Brian M.
says
Unbelievable but true. An exhausting experience about the terrible injustices suffered by these guys who were extremely naive and just happened to be at the wrong place at the wrong time.
Posted Wednesday, 12 December 2007 See my other reviews
Anne G.
says
OK.
Posted Monday, 10 December 2007 See my other reviews
willow
says
Excellent docudrama from Michael Winterbottom. The movie tells the story of the 'Tipton three", four young British Muslims who travel to Pakistan for the arranged marriage of one of them. When they become caught up in Muslim fervour to help the Afghani people they travel to Afghanistan and are captured by the Northern Alliance and incarcerated at Camp X-Ray and later at Camp Delta in Cuba. They are held without charge for three years and subject to inhumane and brutal treatment by their American captors. The movie doesnt attempt to whitewash their characters or decide their innocence, what it does do is offer a scathing indictment of their treatment by a supposedly legitimate regime. We have seen and heard enough in the news to know that the torture detailed is probably true and that is the crux of the story. The young non actors who play the three are really good and the complete disregard for the inmates of the camp is brutally shown. At least the British government finally had the guts to insist they were sent back to the UK.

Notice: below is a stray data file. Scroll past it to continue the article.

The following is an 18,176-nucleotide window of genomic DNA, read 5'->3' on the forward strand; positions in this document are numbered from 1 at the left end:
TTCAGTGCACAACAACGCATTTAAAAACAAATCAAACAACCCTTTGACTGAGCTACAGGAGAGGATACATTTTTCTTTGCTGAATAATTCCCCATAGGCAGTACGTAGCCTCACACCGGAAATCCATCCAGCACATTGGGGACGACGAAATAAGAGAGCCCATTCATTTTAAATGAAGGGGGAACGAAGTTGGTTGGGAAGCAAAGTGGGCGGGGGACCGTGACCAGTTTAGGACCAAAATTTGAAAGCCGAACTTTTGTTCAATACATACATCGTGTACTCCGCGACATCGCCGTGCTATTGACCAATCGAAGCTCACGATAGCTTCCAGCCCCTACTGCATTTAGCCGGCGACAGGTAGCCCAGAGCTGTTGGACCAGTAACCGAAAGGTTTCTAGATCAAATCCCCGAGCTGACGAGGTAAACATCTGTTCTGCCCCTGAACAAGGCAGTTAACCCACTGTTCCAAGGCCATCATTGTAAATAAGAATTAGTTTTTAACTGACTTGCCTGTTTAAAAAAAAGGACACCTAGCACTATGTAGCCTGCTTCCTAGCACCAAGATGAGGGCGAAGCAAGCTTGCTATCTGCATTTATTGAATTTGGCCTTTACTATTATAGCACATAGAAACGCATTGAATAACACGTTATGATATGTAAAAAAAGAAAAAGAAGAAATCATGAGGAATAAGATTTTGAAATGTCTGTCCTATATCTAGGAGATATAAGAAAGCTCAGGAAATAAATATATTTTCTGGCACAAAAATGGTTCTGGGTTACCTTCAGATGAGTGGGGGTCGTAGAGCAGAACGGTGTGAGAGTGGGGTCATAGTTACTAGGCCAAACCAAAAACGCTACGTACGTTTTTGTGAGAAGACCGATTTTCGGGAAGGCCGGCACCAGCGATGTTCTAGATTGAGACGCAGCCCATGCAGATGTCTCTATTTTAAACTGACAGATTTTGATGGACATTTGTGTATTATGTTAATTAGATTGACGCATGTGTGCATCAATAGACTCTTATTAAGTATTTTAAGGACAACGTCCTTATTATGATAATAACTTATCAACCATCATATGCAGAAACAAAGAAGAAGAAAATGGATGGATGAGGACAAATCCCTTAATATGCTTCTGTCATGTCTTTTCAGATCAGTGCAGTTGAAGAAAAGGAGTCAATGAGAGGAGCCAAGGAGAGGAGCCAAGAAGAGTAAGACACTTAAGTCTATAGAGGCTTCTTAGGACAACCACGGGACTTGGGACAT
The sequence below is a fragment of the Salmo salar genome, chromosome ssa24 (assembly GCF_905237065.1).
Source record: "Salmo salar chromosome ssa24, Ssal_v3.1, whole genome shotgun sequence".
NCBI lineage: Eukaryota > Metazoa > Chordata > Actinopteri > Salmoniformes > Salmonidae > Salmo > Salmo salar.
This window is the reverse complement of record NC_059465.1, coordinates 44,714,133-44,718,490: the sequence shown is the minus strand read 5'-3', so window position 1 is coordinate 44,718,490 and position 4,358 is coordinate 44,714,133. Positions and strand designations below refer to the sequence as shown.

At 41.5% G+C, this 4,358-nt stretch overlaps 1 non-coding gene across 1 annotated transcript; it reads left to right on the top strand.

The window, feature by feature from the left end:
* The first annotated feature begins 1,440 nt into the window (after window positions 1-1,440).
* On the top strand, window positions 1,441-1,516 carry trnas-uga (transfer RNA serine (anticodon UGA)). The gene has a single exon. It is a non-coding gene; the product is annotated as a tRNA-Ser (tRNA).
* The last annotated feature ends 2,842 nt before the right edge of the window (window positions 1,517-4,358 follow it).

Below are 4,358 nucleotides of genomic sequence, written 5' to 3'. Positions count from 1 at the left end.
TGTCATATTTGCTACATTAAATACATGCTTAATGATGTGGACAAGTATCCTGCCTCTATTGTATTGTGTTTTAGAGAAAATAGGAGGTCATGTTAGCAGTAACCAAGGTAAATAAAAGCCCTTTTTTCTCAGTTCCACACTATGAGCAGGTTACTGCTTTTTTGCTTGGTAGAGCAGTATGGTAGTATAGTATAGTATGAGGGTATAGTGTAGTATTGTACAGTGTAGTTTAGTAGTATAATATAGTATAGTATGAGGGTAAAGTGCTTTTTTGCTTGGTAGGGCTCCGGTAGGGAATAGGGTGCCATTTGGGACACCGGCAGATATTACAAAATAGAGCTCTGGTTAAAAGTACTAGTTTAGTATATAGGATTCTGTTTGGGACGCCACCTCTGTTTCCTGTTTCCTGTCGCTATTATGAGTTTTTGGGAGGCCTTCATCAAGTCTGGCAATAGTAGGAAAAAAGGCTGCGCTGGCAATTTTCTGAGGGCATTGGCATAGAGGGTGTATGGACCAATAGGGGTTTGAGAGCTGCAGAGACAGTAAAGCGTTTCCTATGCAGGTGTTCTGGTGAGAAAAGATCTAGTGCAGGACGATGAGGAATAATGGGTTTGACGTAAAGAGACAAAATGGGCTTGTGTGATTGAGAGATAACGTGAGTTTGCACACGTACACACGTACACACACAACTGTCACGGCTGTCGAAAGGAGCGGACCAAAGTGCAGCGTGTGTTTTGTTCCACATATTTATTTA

Posted Thursday, 18 October 2007 See my other reviews
Jane A.
says
Posted Thursday, 4 October 2007 See my other reviews
Michele G.
says
What an eye opener.
Posted Wednesday, 19 September 2007 See my other reviews
Alison M.
says
Posted Wednesday, 8 August 2007 See my other reviews
Aderito P.
says
Posted Monday, 30 July 2007 See my other reviews
Maria C.
says
Posted Monday, 23 July 2007 See my other reviews
Maureen S.
says
Intersting documentary. Sad how human rights don't matter, if it's the U.S. committing violations.
Posted Friday, 20 July 2007 See my other reviews
Rebecca H.
says
Posted Monday, 9 July 2007 See my other reviews